Researchers improving the efficiency of bone graft procedures, developing drugs to address treatment-resistant cancer, and advancing research to reverse the invasive potential of cancerous cells will receive a total of $600,000 from the University City Science Center’s QED Proof-of-Concept Program. The program, started in 2009 and now in its tenth round of funding, supports novel university technologies with market potential, bridging the gap between academic research and product commercialization. The awardees were selected from a pool of 54 applicants from 12 academic and research institutions in Pennsylvania, New Jersey and Delaware.
The QED grants will support researchers at New Jersey Institute of Technology, Temple University and The Wistar Institute. Each team will receive $200,000, half of which will be contributed by the Science Center and half by the researchers’ institutions. Each project will also receive guidance from the Science Center’s experienced team of scientific and business advisors.
Round 10 awardees:
Treena Arinzeh, Ph.D., of the New Jersey Institute of Technology is reducing recovery time and cost associated with bone grafting procedures. Roughly half of the million orthopedic procedures performed in the U.S. each year for reconstructive surgery, trauma, or abnormal skeletal defects include bone grafting. In addition to a limited supply, current bone grafts and graft substitutes can result in poor bone healing and other adverse effects. Dr. Arinzeh has developed a bioactive composite matrix which serves as a bone graft substitute that can be used alone or in combination with a patient’s own bone marrow to repair bone defects. The technology deploys a unique synthetic matrix that can be used as an autograft extender allowing improved cell attachment, bone ingrowth, and bone formation. This is the first QED award for NJIT.
Maureen Murphy, Ph.D., of The Wistar Institute is advancing new treatments for therapy-resistant melanoma by focusing on the mitochondria essential to the growth of cancer cells. The research uses a novel series of compounds that specifically inhibit mitochondrial HSP70 protein. Dr. Murphy has found that HSP70 inhibitors can be used to target a subset of melanomas harboring mutations in the NRAS gene, which cause normal cells to become cancerous and resistant to therapy. Because HSP70 is abundant in mitochondria of cancer cells, but not in mitochondria of normal cells, the HSP70 inhibitors impair mitochondrial metabolism and energy production exclusively in cancer cells and are therefore effective anti-cancer agents. This is the first QED award for The Wistar Institute.
Jean-Pierre Issa, M.D., of Temple University has discovered a series of new compounds that help rewire gene expression patterns and reverse the invasive potential of cancerous cells. This research will aid in the treatment of malignancies and potentially breast cancer, prolonging the lives of patients. QED funding will allow Dr. Issa to continue research on cyclin-dependent kinase 9 protein and perform key safety and efficacy experiments to help bring these drugs to the clinic.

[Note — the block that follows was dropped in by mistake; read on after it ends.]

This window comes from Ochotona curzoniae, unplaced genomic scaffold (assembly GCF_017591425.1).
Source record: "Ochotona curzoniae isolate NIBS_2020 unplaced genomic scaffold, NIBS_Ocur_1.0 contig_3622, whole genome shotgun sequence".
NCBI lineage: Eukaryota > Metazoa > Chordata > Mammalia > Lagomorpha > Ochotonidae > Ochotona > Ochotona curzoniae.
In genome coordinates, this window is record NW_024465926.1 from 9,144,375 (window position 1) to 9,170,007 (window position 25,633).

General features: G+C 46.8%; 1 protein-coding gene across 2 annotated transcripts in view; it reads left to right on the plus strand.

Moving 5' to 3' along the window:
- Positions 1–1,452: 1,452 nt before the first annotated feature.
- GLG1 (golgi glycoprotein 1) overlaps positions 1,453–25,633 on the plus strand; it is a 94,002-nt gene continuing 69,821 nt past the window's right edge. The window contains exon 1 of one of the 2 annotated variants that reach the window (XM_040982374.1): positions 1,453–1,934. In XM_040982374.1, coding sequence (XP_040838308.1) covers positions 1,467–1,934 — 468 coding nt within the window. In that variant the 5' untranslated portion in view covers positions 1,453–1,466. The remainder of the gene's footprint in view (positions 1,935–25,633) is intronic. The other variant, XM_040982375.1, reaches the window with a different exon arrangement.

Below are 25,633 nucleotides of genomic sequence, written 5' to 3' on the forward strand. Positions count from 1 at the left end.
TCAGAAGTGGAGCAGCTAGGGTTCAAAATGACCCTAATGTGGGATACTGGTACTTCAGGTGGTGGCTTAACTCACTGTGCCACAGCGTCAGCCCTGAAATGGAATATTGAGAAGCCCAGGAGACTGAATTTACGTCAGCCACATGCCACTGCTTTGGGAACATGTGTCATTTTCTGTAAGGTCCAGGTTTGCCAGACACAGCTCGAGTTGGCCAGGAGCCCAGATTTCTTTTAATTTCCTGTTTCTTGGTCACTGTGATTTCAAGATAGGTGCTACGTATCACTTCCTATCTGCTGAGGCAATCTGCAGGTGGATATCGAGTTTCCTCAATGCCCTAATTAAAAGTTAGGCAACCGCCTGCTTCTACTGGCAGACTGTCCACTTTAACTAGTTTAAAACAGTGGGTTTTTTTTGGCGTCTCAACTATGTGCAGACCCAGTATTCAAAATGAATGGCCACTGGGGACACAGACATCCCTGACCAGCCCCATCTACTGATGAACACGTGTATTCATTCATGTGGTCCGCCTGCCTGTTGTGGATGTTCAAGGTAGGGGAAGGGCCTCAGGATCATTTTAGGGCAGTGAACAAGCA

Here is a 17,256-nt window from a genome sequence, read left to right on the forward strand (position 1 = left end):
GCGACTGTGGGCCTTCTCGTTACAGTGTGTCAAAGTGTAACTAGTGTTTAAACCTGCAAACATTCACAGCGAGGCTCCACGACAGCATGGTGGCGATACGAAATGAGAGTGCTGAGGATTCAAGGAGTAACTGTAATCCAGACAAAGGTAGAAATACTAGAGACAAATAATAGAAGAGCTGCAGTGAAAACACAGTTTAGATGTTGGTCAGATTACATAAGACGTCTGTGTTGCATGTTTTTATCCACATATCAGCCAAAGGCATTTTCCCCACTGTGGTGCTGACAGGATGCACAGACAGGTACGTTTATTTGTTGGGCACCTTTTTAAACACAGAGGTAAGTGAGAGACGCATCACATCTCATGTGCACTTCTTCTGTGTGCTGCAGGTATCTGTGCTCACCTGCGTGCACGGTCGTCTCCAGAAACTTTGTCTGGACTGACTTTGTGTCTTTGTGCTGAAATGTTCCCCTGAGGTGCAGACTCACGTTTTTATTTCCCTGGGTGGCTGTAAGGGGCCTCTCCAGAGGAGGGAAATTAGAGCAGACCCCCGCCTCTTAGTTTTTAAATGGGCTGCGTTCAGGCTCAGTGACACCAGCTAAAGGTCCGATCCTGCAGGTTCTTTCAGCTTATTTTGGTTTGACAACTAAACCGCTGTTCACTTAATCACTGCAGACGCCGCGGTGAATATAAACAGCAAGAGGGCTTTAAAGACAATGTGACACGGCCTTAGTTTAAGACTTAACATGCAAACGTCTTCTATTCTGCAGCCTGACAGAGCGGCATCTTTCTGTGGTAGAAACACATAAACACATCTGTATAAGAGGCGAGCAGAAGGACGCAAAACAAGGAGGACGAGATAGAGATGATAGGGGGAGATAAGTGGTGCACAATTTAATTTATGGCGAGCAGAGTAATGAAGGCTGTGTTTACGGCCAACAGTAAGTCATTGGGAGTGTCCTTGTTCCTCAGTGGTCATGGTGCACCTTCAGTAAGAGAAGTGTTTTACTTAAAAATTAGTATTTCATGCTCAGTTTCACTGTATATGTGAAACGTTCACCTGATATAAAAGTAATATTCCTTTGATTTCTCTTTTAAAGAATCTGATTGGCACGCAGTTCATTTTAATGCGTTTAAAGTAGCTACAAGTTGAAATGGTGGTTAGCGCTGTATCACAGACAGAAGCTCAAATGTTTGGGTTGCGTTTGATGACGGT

“The QED process has been an invaluable experience,” says first-time awardee, Treena Arinzeh, Ph.D. of the New Jersey Institute of Technology. Dr. Arinzeh was previously a finalist in Rounds Five and Six of the QED program. “The most beneficial aspect of the process is working with the business advisors in determining the market opportunity and a strategy towards commercialization. These activities help to define the next steps in developing the technology.”
In addition to the three funded projects, eight additional early-stage life science and healthcare projects received critical support in developing their proof-of-concept plans: Leslie Dutton of University of Pennsylvania; Eon Soo Lee of New Jersey Institute of Technology; Peter Lelkes of Temple University; Patricia McLaughlin of Penn State College of Medicine; Prabhas Moghe of Rutgers, The State University of New Jersey; Elias Rizk of Penn State College of Medicine; Charles Roth of Rutgers, The State University of New Jersey; and Paul Stauffer of Thomas Jefferson University.
The 11 QED finalists received customized coaching from industry experts, exposure to the investment community and support to develop a commercialization funding roadmap. This support armed the researchers with the knowledge and tools needed to pursue follow-on funding that will help their early-stage projects advance along the commercialization pathway.
Since the program’s inception in 2009, QED has screened over 600 proposals from 21 participating academic and research institutions. Of the technologies screened, 105 projects have been accepted into the competitive program. Projects awarded funding by the QED program have raised over $22 million in follow-on funding.
“In the nine years since the program launched, QED has awarded over $6 million to 34 projects” says Wenyong Wang, Ph.D., MBA, Vice President of Science & Technology at the University City Science Center. “Among these projects, 10 technologies have been licensed and eight companies have been launched, demonstrating the value of the research taking place in academic labs that is too often left without the resources to commercialize.”
QED has received support from the U.S. Economic Development Administration, the Commonwealth of Pennsylvania’s Ben Franklin Technology Development Authority, the Commonwealth of Pennsylvania’s Department of Health, the Philadelphia Industrial Development Corporation, and Wexford Science and Technology.